Ultimately, the task of sentencing is one for the judge. It involves a highly discretionary process of balancing and weighing various factors of the case before her to determine an appropriate penalty. This process, often termed “instinctive synthesis”, has been academically lambasted as a “stain” that takes sentencing from “vagueness to arbitrariness”5, and criticised, yet not totally disavowed, by the High Court6.

Noticeably, the past 20 years has seen the NSW legislature repeatedly encroach on judicial discretion in sentencing. This has been achieved through articulation of mandatory factors that judges must take into account when sentencing, as well as various mandatory minimum sentences to bring the judiciary to heel on certain offences. This (occasionally not so) subtle usurpation of judicial discretion has itself been criticised as sacrificing a judge’s ability to provide “individualised justice” in lieu of greater sentencing consistency.

Lady justice with balance and swordMr. O’Shaughnessy’s “Manifestly Excessive”, “Plainly Unjust” Sentence

Despite being a largely discretionary exercise, it is a fundamental principle of sentencing that the penalty is proportionate to the “gravity” of the crime7.  This was the prime ground of appeal that was submitted by O’Brien Criminal and Civil Solicitors on Mr. O’Shaughnessy’s behalf. It was submitted to the Court that the sentence of 6 years 9 months was “manifestly excessive”, given Mr. O’Shaughnessy’s minimal culpability in the crime at hand.

Ultimately, this argument was accepted by the Court. In his judgement, Justice Harrison noted that intervention by the CCA would only be warranted where the “sentence imposed is well beyond the reasonable range of sentences for such offences”. When assessing Mr. O’Shaughnessy’s criminal responsibility, it was necessary that Mr. O’Shaughnessy’s “involvement in the steps taken to consummate the crime” needed to be considered.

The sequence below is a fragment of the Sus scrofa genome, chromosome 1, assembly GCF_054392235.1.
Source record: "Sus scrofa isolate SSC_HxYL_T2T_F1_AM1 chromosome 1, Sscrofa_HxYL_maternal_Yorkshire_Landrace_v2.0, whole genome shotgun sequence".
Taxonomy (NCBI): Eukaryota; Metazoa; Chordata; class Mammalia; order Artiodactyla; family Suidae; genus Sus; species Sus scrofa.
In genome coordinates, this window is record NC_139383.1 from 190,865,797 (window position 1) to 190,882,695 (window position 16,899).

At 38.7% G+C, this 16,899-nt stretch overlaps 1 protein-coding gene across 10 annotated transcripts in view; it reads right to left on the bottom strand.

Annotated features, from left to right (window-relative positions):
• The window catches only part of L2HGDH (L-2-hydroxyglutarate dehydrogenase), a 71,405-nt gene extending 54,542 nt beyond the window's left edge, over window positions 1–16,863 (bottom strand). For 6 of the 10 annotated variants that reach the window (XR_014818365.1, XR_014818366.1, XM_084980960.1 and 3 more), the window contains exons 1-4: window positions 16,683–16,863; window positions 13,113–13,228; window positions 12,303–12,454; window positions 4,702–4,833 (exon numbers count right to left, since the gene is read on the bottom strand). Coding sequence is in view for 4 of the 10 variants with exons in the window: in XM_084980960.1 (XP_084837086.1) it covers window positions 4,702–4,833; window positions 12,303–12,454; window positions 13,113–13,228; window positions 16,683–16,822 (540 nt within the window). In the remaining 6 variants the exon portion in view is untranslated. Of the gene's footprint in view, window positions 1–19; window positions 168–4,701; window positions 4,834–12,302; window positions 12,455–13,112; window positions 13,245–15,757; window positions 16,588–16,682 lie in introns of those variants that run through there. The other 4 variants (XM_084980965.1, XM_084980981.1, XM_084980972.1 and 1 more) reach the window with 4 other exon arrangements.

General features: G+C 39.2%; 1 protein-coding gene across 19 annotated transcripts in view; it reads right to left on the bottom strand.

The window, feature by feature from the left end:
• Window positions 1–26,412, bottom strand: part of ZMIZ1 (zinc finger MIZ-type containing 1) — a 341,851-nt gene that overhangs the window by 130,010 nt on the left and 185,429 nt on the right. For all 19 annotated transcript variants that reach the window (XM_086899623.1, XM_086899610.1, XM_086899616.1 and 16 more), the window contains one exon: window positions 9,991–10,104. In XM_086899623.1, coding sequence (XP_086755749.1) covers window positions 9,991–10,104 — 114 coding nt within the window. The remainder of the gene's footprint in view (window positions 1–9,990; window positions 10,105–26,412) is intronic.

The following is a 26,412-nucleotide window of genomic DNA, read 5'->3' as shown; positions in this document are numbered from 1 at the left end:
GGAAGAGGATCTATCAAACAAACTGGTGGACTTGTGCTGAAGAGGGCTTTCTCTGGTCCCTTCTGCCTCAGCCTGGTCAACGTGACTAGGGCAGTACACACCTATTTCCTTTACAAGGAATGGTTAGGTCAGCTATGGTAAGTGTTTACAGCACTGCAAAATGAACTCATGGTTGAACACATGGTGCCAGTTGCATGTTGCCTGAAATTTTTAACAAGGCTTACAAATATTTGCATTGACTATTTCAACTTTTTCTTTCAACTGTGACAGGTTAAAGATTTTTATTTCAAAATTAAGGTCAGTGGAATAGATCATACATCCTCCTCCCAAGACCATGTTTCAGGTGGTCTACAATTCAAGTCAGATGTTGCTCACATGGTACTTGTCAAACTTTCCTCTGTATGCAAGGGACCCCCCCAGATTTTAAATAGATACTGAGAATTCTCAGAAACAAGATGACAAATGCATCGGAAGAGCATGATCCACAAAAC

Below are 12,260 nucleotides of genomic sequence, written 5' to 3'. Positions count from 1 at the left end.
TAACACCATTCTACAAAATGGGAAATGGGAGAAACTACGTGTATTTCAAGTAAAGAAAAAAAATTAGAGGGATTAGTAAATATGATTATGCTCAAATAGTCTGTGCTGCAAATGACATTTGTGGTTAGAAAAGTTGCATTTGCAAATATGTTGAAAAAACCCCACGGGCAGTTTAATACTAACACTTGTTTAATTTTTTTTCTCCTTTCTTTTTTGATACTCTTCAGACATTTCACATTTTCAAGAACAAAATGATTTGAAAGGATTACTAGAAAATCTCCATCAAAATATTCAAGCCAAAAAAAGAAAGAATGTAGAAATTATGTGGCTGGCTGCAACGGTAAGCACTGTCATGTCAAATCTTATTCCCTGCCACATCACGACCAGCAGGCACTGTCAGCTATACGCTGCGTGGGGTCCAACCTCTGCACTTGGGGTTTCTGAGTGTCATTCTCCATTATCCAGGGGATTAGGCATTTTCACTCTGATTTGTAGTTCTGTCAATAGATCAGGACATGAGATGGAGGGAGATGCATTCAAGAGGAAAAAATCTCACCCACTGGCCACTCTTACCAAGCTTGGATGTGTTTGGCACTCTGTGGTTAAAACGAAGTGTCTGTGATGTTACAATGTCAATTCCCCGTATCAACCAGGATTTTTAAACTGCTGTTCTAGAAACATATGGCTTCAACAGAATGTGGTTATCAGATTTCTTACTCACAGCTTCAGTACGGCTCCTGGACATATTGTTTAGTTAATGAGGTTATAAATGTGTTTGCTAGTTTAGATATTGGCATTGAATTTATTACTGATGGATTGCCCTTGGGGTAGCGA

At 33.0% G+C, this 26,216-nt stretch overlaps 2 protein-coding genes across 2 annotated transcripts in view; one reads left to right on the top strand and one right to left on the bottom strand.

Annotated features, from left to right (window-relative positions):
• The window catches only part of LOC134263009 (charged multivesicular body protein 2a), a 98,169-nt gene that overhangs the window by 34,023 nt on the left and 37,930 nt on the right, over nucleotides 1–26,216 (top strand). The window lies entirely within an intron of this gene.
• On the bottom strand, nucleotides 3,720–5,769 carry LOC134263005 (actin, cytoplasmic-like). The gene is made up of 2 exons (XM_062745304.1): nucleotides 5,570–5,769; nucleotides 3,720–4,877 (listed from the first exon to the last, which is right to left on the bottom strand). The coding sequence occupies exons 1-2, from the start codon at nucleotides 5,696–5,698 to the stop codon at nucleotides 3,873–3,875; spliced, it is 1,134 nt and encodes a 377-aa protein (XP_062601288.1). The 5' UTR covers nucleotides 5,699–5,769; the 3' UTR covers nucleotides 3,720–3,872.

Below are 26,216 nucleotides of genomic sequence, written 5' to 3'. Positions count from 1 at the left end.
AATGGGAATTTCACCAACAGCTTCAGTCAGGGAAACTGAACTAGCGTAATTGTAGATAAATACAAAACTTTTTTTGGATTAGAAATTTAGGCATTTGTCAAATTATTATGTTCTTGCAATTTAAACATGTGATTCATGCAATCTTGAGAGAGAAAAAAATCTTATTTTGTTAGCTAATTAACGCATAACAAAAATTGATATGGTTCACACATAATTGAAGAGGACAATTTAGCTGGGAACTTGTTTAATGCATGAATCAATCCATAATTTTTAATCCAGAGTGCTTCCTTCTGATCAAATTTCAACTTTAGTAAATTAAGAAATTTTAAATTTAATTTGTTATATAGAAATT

Accordingly, His Honour considered that it was “difficult to imagine…that Mr. O’Shaughnessy could have done much less as an active participant in the crime than the acts he performed”. The Court noted that O’Shaughnessy had done “no more” than cut open a drift shaft and leave the premises shortly thereafter.

Further, the Court acknowledged that it was not immediately apparent that O’Shaughnessy had done the crime from any financial gain. He just wanted to help his friend. There had been no communication or contact between them prior to the day at Freshwater.

Sentence Successfully Quashed

As such, His Honour found that the sentence “was unreasonable and plainly unjust”, and was “manifestly excessive”. The Court quashed Mr. O’Shaughnessy’s original sentence. He was re-sentenced  to 4 years imprisonment. This was a 40% reduction to his original sentence.

The full sentencing judgement can be found here.


  1. Veen (No 2) (1988) 77 ALR 385, 392-93 (Mason CJ, Brennan, Dawson and Toohey JJ).
  2. Muldrock v The Queen (2011) 244 CLR 120, [20]
  3. See generally Muldorck (2011) 244 CLR 120
  4. R v Engert (1995) 84 A Crim R 67 (Gleeson CJ).
  5. See Mirko Bagaric in the UNSW Law Journal; “Sentencing: From Vagueness to Arbitrariness: The Need to Abolish the Stain that is Instinctive Synthesis”.
  6. See generally Markarian v R (2005) 215 ALR 213.
  7. See Veen (No 2) (1988) 77 ALR 385.


Law Graduate | + posts

Oliver is a law graduate who is passionate about the ways in which the law can alleviate injustice. Oliver practices across intentional torts, abuse, privacy and defamation.